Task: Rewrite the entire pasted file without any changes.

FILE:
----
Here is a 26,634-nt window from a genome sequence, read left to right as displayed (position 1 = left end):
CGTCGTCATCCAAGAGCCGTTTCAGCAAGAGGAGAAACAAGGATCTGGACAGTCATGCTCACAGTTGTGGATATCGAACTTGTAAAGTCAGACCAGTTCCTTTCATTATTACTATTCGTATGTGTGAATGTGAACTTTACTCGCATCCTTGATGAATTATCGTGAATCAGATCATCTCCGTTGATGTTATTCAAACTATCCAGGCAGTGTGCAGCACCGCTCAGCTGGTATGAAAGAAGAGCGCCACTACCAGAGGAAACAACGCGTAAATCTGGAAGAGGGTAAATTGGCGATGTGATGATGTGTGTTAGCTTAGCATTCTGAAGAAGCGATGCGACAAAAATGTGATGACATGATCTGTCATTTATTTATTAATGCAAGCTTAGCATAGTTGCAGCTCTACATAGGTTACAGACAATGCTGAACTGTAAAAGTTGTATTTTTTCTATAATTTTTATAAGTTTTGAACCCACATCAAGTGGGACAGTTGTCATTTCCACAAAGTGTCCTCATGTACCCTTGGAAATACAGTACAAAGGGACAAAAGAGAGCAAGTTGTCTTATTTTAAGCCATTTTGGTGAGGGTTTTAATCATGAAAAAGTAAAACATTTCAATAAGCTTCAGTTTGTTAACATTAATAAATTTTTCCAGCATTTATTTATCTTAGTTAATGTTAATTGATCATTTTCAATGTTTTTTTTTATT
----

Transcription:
Here is a 26,634-nt window from a genome sequence, read left to right as displayed (position 1 = left end):
CGTCGTCATCCAAGAGCCGTTTCAGCAAGAGGAGAAACAAGGATCTGGACAGTCATGCTCACAGTTGTGGATATCGAACTTGTAAAGTCAGACCAGTTCCTTTCATTATTACTATTCGTATGTGTGAATGTGAACTTTACTCGCATCCTTGATGAATTATCGTGAATCAGATCATCTCCGTTGATGTTATTCAAACTATCCAGGCAGTGTGCAGCACCGCTCAGCTGGTATGAAAGAAGAGCGCCACTACCAGAGGAAACAACGCGTAAATCTGGAAGAGGGTAAATTGGCGATGTGATGATGTGTGTTAGCTTAGCATTCTGAAGAAGCGATGCGACAAAAATGTGATGACATGATCTGTCATTTATTTATTAATGCAAGCTTAGCATAGTTGCAGCTCTACATAGGTTACAGACAATGCTGAACTGTAAAAGTTGTATTTTTTCTATAATTTTTATAAGTTTTGAACCCACATCAAGTGGGACAGTTGTCATTTCCACAAAGTGTCCTCATGTACCCTTGGAAATACAGTACAAAGGGACAAAAGAGAGCAAGTTGTCTTATTTTAAGCCATTTTGGTGAGGGTTTTAATCATGAAAAAGTAAAACATTTCAATAAGCTTCAGTTTGTTAACATTAATAAATTTTTCCAGCATTTATTTATCTTAGTTAATGTTAATTGATCATTTTCAATGTTTTTTTTTATT